Thomas Weaver's Falling and Floating exhibition opens at the Thomas J. Walsh Art Gallery at Fairfield University


Image: Falling and FloatingPainter Thomas Weaver's artistic vision is focused on the American home as "psychologically charged terrain where dramas play themselves out on domestic stages." He realizes his vision vividly in, "Falling and Floating," an exhibition of thirty paintings that opens Thursday, June 12, at the Thomas J. Walsh Art Gallery at Fairfield University's Quick Center for the Arts. There will be an opening reception in the gallery from 5 p.m. to 7 p.m. The exhibition runs through Thursday, July 31. Admission is free.

In his work, Weaver employs the nominal action both literally and figuratively. He explains, "The title of the show, 'Falling and Floating,' refers both to particular imagery in my paintings - of figures floating, walking or falling through wallpaper-patterned grounds - and to a state of reverie evoked" by the physical and psychological manifestations of the actual sensations that accompany falling and floating.

Curator of the exhibition and Fairfield University Professor of Studio Art Jo Yarrington describes her experience when viewing Weaver's compelling work thus, "One is apt to feel eerily suspended in that liminal space between dreaming and waking. Strange monochromatic and multi-colored arenas take shape and then seem to disappear. Shadowy figures appear in spaces, but don't quite take form and end up acting more like sign posts that mark the way to the next beyond - another drawing? another state of being?"

Independent Curator Matthew Garrison eloquently expressed great insight when he wrote in Crave catalogue, "Weaver's circuitry of images deprives his audience of any closure but, instead, speaks to the possibility of deferred satisfaction through the employment of fluctuating, nonlinear storylines and associations." As Weaver interprets the philosophical approach to his work he speaks of balancing "qualities of spontaneity and compulsiveness" and of the contradictions that result from the compounding of multi-leveled awareness "suspended together without resolution," the latter of which he sees as perhaps being "the source of energy for the work."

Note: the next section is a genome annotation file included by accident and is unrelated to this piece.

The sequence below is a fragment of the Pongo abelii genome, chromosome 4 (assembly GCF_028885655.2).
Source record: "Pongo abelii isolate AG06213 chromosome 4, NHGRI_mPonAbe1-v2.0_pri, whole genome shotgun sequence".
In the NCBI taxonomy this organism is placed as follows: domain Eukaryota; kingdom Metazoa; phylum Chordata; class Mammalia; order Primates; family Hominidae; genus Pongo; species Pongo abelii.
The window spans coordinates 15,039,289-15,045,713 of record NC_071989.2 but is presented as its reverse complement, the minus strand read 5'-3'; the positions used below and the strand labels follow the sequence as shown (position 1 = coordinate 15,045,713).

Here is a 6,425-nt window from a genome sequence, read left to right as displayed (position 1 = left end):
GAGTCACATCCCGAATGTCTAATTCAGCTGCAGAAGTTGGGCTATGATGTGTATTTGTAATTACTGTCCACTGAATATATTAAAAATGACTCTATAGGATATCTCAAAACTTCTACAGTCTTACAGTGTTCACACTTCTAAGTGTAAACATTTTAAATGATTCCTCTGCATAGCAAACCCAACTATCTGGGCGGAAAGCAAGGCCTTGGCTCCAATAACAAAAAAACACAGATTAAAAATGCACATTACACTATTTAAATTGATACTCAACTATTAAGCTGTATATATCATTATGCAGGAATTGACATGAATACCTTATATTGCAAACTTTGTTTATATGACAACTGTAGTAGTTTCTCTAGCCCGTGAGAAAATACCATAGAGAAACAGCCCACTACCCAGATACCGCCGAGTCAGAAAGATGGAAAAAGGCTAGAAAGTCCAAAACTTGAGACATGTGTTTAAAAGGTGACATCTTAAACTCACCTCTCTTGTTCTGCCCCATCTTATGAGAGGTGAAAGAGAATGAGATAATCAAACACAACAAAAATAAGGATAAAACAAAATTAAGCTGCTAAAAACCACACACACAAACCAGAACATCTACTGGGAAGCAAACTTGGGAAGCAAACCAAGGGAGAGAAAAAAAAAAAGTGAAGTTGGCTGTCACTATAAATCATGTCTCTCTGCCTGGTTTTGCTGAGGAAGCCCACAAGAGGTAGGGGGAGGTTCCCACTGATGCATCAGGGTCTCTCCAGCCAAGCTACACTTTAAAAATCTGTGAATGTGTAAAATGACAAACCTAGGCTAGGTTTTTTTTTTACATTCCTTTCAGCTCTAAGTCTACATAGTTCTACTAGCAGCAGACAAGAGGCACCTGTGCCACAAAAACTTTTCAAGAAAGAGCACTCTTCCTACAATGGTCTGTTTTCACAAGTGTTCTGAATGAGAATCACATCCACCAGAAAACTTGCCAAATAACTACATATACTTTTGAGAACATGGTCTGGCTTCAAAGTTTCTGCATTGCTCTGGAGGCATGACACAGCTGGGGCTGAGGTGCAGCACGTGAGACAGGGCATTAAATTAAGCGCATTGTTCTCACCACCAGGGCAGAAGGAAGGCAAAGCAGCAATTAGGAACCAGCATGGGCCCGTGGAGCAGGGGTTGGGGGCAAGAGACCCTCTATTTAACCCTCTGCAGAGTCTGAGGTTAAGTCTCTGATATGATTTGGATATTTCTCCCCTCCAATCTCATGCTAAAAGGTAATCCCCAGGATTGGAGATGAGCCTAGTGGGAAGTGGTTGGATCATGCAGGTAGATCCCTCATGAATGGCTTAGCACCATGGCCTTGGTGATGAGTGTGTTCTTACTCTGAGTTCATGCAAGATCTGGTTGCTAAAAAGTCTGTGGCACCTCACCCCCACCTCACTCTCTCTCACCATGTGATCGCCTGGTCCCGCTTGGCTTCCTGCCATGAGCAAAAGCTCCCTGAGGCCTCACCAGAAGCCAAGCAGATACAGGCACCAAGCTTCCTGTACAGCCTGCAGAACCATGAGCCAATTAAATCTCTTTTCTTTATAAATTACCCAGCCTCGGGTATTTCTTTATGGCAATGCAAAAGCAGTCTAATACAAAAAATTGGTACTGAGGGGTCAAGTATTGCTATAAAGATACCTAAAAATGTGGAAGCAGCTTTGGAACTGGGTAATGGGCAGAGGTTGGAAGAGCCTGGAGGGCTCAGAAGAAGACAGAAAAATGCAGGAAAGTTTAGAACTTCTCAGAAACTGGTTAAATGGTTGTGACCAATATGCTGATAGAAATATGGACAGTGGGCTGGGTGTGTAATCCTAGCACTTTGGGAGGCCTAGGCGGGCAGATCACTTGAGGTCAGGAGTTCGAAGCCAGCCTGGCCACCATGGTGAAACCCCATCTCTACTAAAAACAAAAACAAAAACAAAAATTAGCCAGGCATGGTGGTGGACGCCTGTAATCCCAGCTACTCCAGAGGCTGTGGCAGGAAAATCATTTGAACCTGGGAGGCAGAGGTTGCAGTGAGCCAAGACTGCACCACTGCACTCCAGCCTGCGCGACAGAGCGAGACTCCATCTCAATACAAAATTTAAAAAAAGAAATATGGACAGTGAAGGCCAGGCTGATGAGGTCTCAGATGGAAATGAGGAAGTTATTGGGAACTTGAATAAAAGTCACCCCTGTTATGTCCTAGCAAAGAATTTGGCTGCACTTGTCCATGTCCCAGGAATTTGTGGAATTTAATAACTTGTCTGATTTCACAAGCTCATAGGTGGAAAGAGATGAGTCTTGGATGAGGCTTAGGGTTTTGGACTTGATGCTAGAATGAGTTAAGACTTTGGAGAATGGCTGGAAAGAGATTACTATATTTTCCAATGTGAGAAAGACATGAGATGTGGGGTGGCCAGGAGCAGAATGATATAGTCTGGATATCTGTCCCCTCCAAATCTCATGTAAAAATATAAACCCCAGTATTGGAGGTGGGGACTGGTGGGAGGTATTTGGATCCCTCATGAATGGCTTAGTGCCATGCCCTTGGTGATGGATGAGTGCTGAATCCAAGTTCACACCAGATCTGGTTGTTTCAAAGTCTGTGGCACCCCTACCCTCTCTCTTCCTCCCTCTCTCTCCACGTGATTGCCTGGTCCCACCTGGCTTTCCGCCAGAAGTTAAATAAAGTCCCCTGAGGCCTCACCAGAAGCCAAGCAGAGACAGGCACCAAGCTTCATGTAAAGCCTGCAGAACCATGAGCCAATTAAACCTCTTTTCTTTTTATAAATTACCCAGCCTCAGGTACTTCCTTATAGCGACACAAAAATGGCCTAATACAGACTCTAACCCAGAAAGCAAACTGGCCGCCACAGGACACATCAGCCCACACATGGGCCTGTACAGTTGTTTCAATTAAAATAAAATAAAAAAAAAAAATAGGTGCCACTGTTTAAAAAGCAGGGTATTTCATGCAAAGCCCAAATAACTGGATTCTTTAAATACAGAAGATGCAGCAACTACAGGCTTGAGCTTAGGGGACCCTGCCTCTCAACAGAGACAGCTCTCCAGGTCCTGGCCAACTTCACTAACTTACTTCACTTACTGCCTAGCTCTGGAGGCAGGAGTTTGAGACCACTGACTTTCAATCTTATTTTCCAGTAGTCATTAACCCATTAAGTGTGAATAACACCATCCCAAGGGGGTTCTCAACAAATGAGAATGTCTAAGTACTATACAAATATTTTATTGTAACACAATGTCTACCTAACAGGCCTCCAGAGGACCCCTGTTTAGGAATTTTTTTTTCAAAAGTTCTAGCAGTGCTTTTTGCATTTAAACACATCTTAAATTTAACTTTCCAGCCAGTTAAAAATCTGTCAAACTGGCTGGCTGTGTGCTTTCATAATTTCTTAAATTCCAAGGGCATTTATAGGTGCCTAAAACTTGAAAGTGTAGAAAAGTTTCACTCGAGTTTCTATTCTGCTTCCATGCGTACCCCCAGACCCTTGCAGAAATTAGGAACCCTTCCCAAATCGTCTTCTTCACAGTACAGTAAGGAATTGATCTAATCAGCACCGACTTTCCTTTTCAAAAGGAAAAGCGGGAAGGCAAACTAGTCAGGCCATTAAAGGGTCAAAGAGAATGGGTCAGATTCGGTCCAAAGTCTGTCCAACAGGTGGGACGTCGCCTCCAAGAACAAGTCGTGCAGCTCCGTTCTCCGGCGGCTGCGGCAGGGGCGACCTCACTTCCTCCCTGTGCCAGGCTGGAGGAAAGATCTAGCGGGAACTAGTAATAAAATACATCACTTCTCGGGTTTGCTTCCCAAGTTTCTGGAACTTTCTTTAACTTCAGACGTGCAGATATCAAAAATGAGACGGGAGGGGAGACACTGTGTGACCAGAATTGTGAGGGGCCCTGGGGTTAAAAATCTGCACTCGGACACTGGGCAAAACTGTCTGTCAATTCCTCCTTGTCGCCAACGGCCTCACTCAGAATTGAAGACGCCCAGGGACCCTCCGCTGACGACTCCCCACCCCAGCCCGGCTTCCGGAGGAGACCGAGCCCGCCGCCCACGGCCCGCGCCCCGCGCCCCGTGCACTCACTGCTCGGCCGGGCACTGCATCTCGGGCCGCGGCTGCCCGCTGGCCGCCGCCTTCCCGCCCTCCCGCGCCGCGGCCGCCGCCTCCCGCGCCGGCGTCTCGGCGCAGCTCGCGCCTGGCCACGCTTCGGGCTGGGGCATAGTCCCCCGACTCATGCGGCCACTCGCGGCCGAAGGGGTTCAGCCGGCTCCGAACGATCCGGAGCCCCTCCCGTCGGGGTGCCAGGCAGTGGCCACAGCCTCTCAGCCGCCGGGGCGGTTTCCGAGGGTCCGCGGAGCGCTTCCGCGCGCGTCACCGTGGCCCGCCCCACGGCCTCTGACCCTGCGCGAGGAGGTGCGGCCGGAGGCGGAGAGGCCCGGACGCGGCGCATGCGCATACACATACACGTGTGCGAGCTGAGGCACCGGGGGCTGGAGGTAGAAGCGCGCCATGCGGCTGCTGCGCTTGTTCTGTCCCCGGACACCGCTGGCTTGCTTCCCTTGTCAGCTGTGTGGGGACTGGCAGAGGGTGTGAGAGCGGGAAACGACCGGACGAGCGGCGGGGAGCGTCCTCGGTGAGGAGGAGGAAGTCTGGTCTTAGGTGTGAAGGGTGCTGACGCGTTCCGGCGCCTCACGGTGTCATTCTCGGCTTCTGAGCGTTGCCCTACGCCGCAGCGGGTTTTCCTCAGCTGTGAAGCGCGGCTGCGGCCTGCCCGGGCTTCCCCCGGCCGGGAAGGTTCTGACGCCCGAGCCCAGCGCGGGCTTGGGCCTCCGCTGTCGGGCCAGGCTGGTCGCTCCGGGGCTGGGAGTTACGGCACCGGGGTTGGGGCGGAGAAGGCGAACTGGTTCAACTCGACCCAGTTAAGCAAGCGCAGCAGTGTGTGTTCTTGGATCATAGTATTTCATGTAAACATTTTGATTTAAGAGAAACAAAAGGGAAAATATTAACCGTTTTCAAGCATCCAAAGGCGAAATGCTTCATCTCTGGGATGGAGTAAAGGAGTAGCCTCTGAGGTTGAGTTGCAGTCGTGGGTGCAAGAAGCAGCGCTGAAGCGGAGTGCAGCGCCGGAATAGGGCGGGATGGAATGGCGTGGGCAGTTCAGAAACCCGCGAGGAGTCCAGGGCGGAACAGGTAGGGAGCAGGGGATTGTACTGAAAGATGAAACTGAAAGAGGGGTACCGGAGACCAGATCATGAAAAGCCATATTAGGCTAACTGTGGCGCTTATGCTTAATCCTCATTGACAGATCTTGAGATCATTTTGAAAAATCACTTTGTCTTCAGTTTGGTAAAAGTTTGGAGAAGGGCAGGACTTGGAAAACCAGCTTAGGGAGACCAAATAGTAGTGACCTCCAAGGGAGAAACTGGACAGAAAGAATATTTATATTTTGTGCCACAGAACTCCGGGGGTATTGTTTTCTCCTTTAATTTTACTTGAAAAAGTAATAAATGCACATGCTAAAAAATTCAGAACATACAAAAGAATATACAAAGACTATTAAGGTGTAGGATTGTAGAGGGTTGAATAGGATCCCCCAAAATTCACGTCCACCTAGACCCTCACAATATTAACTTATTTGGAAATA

Yarrington's analysis of Weaver's work concurs with the artist's assessment of the positive effect ambiguity plays in his art's impact on the viewer. She cites as an example, a discovered detail: "Perforations in the paper move through figure and ground introducing multiple dimension both physically and metaphorically. One is caught in the whirl of Weaver's internal cosmology and left, as when waking from a deep sleep, to find clarity on the cusp of a vast, ephemeral journey."

Derived from reverie, Weaver's work reflects his inspiration by such psychologically charged artists as "the nightmarish visions of Fuseli, the empty cityscapes of Giorgia Di Chirico and the stressed landscapes of Edvard Munch." He has also been influenced by the modern work of R. Crumb and Charles Addams.

His creative process is one in which, "I search for an imagery and pictorial space that communicates states of introspection, absorption, isolation, reverie and loss of control ... I try to maintain an open and flexible approach in the studio that encourages my experience of these states as I work and I look for images that embody these states." His imagery "is never anecdotal" and manifests itself without the need to occupy literal place or time.

The gallery summer hours are Tuesday through Saturday, 12 Noon to 4 p.m. Closed Sunday and Monday.

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Media Contact: Joan Grant, (203) 254-4000, ext. 2950, jgrant@fairfield.edu

Posted on May 28, 2008

Vol. 40, No. 270